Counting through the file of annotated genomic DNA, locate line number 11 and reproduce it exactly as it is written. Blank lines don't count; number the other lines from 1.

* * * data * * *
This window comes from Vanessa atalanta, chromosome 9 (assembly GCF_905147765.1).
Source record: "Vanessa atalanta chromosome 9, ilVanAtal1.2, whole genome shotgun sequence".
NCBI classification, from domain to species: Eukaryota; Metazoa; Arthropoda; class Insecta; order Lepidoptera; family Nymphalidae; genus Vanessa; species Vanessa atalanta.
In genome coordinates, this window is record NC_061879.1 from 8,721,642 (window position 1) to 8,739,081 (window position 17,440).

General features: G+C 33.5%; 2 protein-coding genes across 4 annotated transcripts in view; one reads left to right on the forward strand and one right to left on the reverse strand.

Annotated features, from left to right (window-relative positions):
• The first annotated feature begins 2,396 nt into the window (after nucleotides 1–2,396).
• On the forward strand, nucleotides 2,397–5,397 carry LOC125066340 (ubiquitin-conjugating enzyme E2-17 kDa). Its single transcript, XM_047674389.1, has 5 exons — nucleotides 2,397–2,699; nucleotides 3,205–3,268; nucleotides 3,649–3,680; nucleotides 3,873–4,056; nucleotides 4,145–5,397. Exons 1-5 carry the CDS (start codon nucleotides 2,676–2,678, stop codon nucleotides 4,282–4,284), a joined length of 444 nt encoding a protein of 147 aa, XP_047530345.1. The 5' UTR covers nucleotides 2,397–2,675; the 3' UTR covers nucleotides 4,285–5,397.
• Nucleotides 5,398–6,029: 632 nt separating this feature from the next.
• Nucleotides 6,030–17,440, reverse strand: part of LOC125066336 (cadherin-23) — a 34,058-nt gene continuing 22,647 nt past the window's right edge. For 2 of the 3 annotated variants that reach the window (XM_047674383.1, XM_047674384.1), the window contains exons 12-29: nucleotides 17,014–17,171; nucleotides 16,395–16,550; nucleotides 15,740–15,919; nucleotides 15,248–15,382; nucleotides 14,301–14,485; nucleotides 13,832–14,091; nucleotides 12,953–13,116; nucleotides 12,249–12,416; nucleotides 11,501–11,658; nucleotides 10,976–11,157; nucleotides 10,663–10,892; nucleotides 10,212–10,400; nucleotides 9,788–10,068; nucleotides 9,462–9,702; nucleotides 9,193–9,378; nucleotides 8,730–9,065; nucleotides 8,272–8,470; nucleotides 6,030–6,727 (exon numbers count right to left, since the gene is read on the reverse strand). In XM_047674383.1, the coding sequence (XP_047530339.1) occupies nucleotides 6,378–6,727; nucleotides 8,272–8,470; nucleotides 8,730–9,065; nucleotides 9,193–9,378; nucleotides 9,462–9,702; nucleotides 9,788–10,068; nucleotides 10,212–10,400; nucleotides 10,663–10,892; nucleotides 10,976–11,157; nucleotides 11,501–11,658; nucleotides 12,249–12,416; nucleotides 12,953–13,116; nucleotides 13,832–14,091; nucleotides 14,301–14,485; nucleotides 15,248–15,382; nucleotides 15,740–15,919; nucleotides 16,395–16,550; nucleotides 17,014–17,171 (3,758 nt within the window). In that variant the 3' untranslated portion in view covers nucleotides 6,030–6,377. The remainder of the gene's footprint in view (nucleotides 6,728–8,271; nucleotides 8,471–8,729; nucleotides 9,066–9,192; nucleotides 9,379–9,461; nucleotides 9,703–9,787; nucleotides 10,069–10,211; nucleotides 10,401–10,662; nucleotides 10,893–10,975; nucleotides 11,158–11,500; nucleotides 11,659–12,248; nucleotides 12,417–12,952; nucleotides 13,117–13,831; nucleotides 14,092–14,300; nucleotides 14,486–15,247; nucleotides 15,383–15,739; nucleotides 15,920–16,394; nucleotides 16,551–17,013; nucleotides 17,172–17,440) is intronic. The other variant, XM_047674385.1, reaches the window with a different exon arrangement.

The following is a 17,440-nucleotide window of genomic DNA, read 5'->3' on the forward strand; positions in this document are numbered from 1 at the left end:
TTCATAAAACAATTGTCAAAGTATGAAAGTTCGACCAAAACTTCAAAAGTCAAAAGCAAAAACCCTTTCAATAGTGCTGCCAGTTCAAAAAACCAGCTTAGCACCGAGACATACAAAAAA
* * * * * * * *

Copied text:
The following is a 17,440-nucleotide window of genomic DNA, read 5'->3' on the forward strand; positions in this document are numbered from 1 at the left end: